Folding Style: Circular Gate
Subcategory: Gate Folds
Uses: Events, Marketing, Product Announcements
In print marketing, we’re most often working in rectangular shapes and proportions—and that’s for practical reasons, like mailing requirements, production efficiency, and envelope insertion or tabbing. Makes a lot of sense. But what if you could create a rectangle with a circle? Yep, that’s what I said. If we could fold a circle into a rectangle, wouldn’t that be interesting for the right project? Enter the Circular Gate Fold. This distinctive format gate folds in two directions, creating a rectangle or square when finished.
I love this example of the Circular Gate that was designed by Jennifer Kozak for a special event called “Ball on the Mall” in Washington, DC. Note the use of a belly band and the loose insert on the interior. She used gold metallic ink and dull/gloss varnish effects for added impact.
Sample: J Kozak Creative with HBP, Inc.
You can play with fold placement on this format, which can change the proportion from rectangular to square, and the curved panels from meeting in the center to overlapping—and I’m sharing several examples of variations on these in the videos below—but here’s what the basic dieline for the Circular Gate looks like. This dieline would result in a square proportion with panels that meet at the center, rather than overlapping:
Circular Gates are fun and unexpected in a world of perfect, 90-degree corners. If you really want to get fancy, you don’t have to stop at a circle, either. The circle is classic and versatile, but you can shape the perimeter edge any way you want to. This format can also hold light materials. Dressed up or down, they’re exciting to work with.
Production Note: Baseline recommended paper weight for this format is 100 lb Text. Given the right angle folds, and the layering of folded panels, this format can be prone to wrinkling and expansion if it’s produced in heavy cover weights. At a minimum, make a paper dummy in your chosen sheet. When produced on the right sheet, the Circular Gate will fold flat, but if you’re looking for extra security, options for closing the piece include a dot of fugitive glue, a small tab, or a belly band.
The Circular Gate Done 6 Ways
The Circular Gate is a very unique print format, so you may be wondering where it can fit into your marketing mix. Below you’ll find 6 real-world creative ways to use the Circular Gate for marketing and events. You’ll want to pay close attention to the finished proportion and overlap of the curved panels, as there is some variety in the samples. There is no right or wrong way to set the scores on this format—it just comes down to what you want to accomplish in your marketing design.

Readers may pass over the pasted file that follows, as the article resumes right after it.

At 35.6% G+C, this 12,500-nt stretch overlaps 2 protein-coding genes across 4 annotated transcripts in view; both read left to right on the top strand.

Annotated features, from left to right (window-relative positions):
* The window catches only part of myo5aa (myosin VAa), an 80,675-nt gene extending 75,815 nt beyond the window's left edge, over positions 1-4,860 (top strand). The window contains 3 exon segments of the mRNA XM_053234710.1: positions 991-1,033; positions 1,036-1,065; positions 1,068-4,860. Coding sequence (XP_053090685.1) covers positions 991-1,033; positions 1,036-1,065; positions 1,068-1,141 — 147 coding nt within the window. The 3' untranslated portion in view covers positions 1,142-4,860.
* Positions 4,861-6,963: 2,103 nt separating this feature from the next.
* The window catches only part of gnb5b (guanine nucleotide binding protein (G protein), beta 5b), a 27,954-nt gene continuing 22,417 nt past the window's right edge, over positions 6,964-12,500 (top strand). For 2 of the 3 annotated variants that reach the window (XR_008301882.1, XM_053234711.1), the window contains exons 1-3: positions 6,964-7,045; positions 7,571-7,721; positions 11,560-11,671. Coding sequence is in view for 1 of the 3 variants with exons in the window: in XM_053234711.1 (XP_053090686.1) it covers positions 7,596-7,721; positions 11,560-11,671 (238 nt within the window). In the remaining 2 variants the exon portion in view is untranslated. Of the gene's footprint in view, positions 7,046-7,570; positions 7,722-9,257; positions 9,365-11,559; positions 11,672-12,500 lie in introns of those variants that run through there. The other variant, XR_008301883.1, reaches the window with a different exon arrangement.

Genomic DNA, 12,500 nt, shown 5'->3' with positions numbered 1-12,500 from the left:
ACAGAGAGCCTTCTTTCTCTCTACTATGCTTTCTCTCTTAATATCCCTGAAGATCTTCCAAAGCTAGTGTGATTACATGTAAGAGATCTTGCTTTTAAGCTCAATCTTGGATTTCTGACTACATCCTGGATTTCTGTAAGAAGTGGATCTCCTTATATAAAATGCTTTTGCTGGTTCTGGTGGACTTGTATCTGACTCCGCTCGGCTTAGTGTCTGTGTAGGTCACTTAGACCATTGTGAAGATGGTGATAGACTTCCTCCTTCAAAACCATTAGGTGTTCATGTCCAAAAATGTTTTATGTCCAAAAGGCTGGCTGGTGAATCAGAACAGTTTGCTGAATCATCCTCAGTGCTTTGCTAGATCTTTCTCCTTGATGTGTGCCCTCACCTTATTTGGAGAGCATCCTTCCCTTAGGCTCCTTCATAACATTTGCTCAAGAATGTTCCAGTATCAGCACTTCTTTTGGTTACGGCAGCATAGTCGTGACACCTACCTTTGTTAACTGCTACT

3 Circular Gate Ideas for Events:
Sample #1 JDRF / #2 Cassandra Bryan Design / #3 MedStar Health with HBP, Inc.
These first three examples for events each use this format in slightly different ways. The first design is from JDRF, and I love the solid color and simple icons on the four curved panels that open to a globe with a translucent insert in a bold color. The invitation takes the shape of a square and the cover panels open vertically. In the next sample, Cassandra Bryan Design takes the same format and covers the curved panels with portraits for a personal touch. The third example transforms the circle into a huge golf ball to create an invitation to a golf tournament fundraiser to benefit MedStar Health’s Harbor Hospital Foundation. Note the overlap in the panels on this design, versus the two previous examples where the panels were designed to meet at the center. Another differentiator is the proportion—this invitation was designed in a mail-friendly rectangular shape.
3 Circular Gate Ideas for Marketing:
Sample #1 Mr. Tire / #2 USAID / #3 USPS
The first of the three marketing examples is from Mr. Tire—note that this one takes on the same proportion and panel configuration as the MedStar golf tournament invitation in the previous video, because it’s designed for mail. I love the placement of the large typography and the reveal of the large tire when opened. The second design is from USAID, and the panels meet in the center and turn 90 degrees to open out to the left and right. On this one, the art seems incorrect at first, with an upside-down orientation when folded, but when flat the art matches the layout on side 2 of the piece. Both sides feature really beautiful imagery and a bold color palette.
The final sample is from USPS. Interestingly, this mailer finishes to a square, which I would not have expected given that the USPS could design a piece that would ideally suit their own preferred machinability requirements (awkward silence). I’m also taking off points for the sheet being too heavy, which caused some wrinkles at the corner joints, but let’s look past that detail for a moment. In this design, the curved panels extend almost to the edge in both directions, which *technically* makes it a Circular Tri-Fold, rather than a Circular Gate, but let’s not get caught up in that detail right now, because it’s an interesting variation on the format. The sample features a tipped-on Business Reply Card (BRC) in the center as well. I like the contrast and simple messaging on side 1, and the insert that stays in place rather than falling onto your lap when you open the piece.
Love it? Make Your Own Circular Gate Brochure
So, now that you’ve seen 6 creative ways to use this fold, would you like to try designing one for yourself? Good! Design and print your own Circular Gate here—you can download the template for free and get instant pricing, too.